On Monday, Twitter (NYSE:TWTR) announced that its chief executive officer, Mr. Dorsey, will be stepping down from his role with immediate effect.

While Mr. Dorsey will remain a board member of Twitter until the end of his term next year, Chief Technology Officer Parag Agrawal will succeed Mr. Dorsey as CEO. 

The news follows after almost two years of pressure from activist investor Elliott Management to step down. The firm who has a roughly 4% stake in the company, pushed for Mr. Dorsey’s removal as Elliot’s gripe with Dorsey’s split attention between companies progressed.  

Mr. Dorsey, also chief executive and co-founder of payments company Square, has been described by The Wall Street Journal as extremely hands-off at both companies.

According to Reuters, Dorsey will now focus on leading Square, work pursuits in Africa, and philanthropy.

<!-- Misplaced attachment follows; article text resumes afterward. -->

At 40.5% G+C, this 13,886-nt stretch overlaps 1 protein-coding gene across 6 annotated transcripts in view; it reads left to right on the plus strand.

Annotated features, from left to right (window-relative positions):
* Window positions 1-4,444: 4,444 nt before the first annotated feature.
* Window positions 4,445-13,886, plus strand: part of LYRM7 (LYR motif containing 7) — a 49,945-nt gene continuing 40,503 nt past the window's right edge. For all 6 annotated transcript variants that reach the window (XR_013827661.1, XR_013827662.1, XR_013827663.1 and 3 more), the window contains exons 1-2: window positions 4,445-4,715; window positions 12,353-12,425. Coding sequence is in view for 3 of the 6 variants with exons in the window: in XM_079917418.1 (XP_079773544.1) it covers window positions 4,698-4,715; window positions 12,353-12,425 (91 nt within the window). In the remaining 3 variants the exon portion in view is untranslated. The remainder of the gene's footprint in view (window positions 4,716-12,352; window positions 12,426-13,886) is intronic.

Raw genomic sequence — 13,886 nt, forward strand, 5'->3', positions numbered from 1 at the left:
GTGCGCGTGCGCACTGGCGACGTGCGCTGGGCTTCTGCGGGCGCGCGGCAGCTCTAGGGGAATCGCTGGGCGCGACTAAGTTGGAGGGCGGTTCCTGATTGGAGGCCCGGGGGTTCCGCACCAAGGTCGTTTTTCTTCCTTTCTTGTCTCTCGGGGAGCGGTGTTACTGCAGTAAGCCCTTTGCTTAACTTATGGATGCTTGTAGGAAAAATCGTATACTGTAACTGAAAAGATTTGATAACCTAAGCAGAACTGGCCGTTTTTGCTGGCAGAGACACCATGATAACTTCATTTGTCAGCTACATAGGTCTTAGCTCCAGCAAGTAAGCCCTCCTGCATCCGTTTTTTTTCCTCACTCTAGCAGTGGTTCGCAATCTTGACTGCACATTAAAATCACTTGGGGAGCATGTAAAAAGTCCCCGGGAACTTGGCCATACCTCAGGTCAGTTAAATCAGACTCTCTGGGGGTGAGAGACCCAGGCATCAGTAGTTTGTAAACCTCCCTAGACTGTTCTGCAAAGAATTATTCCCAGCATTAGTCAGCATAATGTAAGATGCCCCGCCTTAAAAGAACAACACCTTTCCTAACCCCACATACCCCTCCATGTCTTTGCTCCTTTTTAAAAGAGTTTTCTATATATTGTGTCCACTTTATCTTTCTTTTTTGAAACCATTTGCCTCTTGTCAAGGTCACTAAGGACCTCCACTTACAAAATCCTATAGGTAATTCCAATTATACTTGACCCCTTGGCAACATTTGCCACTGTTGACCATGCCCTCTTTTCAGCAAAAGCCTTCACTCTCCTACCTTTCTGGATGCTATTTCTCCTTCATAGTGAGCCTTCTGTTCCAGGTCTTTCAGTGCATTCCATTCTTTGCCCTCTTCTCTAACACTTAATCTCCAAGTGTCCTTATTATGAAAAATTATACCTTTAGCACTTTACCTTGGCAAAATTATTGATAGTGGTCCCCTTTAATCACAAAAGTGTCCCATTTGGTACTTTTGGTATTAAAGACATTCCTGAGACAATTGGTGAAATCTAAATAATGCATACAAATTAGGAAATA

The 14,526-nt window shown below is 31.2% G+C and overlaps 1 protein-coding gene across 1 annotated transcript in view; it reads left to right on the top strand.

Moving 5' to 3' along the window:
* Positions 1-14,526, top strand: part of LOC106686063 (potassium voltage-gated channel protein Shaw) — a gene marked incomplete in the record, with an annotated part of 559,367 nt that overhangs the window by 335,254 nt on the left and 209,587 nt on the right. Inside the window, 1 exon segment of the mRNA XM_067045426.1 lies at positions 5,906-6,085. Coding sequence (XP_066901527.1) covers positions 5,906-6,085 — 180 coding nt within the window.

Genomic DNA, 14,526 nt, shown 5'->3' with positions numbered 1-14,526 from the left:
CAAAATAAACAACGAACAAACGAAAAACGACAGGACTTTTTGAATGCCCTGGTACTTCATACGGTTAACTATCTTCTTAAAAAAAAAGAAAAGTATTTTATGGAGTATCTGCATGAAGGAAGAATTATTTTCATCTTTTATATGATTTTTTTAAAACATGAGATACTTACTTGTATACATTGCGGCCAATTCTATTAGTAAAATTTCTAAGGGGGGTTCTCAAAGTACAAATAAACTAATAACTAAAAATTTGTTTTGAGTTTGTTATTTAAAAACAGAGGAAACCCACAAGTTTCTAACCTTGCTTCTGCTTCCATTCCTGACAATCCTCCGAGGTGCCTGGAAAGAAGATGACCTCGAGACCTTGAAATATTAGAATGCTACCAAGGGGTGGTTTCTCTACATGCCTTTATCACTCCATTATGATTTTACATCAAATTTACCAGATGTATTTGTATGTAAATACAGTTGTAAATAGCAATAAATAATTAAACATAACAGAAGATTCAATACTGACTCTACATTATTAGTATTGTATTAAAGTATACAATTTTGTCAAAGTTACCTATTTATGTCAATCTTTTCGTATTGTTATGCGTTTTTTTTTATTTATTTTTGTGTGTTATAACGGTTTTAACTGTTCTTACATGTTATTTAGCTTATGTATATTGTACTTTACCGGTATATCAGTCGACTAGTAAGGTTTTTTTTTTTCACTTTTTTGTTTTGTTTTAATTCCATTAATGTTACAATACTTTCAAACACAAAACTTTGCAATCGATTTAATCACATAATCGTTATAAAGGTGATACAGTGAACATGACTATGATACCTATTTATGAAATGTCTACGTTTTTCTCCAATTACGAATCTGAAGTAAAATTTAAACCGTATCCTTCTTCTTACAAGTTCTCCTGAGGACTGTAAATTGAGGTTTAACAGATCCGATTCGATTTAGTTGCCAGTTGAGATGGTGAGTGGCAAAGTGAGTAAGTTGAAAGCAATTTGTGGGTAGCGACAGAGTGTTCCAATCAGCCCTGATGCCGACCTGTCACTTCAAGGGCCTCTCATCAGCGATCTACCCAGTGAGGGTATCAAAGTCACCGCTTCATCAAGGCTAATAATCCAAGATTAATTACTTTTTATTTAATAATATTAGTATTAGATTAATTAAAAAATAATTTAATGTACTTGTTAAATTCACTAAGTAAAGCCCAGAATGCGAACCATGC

Over the past year, Twitter has fought many criticisms for being slow to introduce new features and is woefully behind many in social media. Mr. Dorsey himself added to the critique earlier this year, highlighting a lack of innovation, speed, and trust. 

Under Dorsey’s leadership, Twitter acquired a feature that allows users to host or listen to live audio conversations and rolled out advertising improvements to double annual revenue by 2023.

However, Twitter shares have slumped in recent months while the company’s user growth decelerated in four out of the last five quarters.


Moving forward, The decision to put Mr. Agrawal as the new leader for Twitter signals more rapid product development as its key priority.

Agrawal has helped lead Twitter’s work to incorporate cryptocurrencies and blockchain technologies and its long-term ambitions to change how social media companies operate.

Investors will be curious to see how Agrawal’s technical prowess will assist Twitter’s advertising “engine” growth, but putting an engineer at the top may not automatically fix all of Twitter’s problems.

Twitter shares surged nearly 10% after the announcement on Monday but ended the day lower, falling 2.7% to $45.78.  Since Mr. Dorsey returned as CEO in 2015, Twitter shares have gained 62.6%, versus 230.1% for the Nasdaq Composite.

Mr. Dorsey in a statement:

“I’ve decided to leave Twitter because I believe the company is ready to move on from its founders.”

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